In the above quote, God is only concerned about the deceased’s family tree, the survival of family’s name, in the absence of a son. He seeks to give eternal life to the family tree, to continue building future generations from the deceased’s household. Although the intention is noble, current traditional practices allow a man to marry his deceased brother’s wife, even if the deceased has left sons behind. This practice is still prevalent. Fear of modern diseases and the financial responsibilities attached to it have helped to suppress this custom.

Western cultures have brought new concepts which have eroded on the traditions. The introduction of pre-written wills has brought new dimensions on the subject. Due to the legality of the will which gives written directions for disposal of property after death, the standardised customary traditions have been thrown into disarray. A person can now choose on his own who to bequeath his property and wealth to. However, most of the African traditions and others are still sticking to their old traditions. It is evident that these traditions are more in line with what God prescribed for mankind, but they have been twisted over centuries to suit the practices of man.

One of the major issues that have been ignored traditionally is the inheritances by the daughters. They are marginalised at all times. Their biggest perceived disadvantage is that it is felt that on marriage the daughter assumes the name of the husband and the offspring follow the bloodline of the father. Consequently, the family tree, which normally builds itself around the sons, would be broken. It is also feared that the wealth or other traditional positions held would then pass on to a different family.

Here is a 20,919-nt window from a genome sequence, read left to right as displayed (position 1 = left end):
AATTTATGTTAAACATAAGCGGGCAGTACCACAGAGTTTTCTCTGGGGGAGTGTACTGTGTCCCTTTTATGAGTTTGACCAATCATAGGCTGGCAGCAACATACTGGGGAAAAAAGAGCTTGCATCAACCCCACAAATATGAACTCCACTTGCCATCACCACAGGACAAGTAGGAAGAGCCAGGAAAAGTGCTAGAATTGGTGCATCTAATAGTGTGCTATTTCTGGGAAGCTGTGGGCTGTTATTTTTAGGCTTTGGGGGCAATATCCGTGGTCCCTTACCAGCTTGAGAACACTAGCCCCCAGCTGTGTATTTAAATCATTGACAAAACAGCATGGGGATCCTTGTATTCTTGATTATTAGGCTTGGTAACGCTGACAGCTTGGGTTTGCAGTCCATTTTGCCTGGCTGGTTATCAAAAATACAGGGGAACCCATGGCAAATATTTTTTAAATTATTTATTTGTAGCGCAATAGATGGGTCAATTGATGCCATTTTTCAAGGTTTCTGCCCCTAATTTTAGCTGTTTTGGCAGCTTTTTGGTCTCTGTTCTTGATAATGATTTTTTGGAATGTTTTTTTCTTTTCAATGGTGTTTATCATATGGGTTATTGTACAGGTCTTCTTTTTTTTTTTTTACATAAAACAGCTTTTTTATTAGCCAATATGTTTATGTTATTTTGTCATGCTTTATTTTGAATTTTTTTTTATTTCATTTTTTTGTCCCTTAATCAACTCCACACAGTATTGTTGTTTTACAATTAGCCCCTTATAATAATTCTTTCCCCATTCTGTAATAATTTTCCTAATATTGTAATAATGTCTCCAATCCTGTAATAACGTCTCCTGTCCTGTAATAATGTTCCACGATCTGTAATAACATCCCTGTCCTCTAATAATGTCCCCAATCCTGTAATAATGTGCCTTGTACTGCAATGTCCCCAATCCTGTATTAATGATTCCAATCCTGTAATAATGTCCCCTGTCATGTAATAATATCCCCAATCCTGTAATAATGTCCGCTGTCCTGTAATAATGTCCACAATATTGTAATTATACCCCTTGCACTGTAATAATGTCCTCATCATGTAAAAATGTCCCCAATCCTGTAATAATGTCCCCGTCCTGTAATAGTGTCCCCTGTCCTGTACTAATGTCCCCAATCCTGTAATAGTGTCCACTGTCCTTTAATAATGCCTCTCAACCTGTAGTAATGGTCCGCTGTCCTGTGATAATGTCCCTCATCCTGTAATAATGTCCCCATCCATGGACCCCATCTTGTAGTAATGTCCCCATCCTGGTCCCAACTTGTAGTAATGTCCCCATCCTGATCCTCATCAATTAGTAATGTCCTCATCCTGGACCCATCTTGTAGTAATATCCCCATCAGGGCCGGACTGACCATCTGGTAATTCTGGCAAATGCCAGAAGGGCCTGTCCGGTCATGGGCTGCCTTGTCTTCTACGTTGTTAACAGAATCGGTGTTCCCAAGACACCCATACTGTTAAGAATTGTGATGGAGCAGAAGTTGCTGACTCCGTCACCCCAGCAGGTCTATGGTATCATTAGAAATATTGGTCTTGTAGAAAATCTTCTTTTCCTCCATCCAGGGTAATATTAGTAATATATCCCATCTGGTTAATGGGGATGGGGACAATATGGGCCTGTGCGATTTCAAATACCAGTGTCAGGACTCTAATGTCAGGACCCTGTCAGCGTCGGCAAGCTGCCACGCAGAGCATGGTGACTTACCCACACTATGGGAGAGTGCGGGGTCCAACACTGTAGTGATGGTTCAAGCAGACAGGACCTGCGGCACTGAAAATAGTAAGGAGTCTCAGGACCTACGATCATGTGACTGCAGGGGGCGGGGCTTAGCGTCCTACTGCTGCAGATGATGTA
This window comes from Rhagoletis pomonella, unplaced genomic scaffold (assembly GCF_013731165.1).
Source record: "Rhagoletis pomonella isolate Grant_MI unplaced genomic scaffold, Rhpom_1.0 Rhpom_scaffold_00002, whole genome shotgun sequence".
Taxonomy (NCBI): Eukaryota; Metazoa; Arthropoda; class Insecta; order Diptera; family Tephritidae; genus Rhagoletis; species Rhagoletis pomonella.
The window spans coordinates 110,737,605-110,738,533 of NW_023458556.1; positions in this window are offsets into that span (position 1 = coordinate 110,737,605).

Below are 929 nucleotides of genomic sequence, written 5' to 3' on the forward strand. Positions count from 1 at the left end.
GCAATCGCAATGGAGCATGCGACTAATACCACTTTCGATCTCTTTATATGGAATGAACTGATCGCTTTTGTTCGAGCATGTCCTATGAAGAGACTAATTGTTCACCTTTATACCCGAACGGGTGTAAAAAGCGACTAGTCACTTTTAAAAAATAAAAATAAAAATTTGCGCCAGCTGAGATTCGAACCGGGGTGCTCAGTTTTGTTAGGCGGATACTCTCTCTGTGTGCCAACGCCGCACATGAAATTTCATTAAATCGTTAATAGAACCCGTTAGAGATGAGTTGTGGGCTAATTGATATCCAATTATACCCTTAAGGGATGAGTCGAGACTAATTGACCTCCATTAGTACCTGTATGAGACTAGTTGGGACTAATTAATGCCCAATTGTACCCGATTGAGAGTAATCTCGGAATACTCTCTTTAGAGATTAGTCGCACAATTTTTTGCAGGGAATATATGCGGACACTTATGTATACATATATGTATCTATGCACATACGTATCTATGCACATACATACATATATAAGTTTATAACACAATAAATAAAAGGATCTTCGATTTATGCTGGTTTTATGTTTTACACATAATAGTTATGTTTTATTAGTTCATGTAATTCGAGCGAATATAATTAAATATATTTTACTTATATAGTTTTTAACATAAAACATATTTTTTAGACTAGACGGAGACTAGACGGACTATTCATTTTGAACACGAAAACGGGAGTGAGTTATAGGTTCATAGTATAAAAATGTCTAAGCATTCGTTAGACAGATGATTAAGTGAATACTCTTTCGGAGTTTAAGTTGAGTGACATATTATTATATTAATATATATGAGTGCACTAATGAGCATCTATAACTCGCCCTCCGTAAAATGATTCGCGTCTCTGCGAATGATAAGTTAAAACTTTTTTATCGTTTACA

In the scriptures the Lord our God provides an answer which gives rights to the daughters at inheritance. He pushes the daughters ahead of the deceased’s brother or any other relative, in the absence of an heir. He proclaims it into a law; that they can be the heir as well. In the book of Moses, Numbers Chapter 27 verses 8- 11 quotes God’s law on inheritance, “Say to the people, ‘if a man dies and has no son, then you shall cause his inheritance to pass to his daughter. If he has no daughter, then you shall give his inheritance to his brothers. If he has no brothers, then you shall give his inheritance to his father’s brothers. If the father has no brothers then you shall give his inheritance to his kinsman that is next to him of his family, and he shall possess it. It shall be to the people a statute and ordinance as the Lord commanded Moses.”

l Prosper Tingini has authored a book entitled: God’s Constitution for Mankind — The Laws and Commandments. He can be contacted on 0771 260 195 or email: neglectedcommandments@gmail.com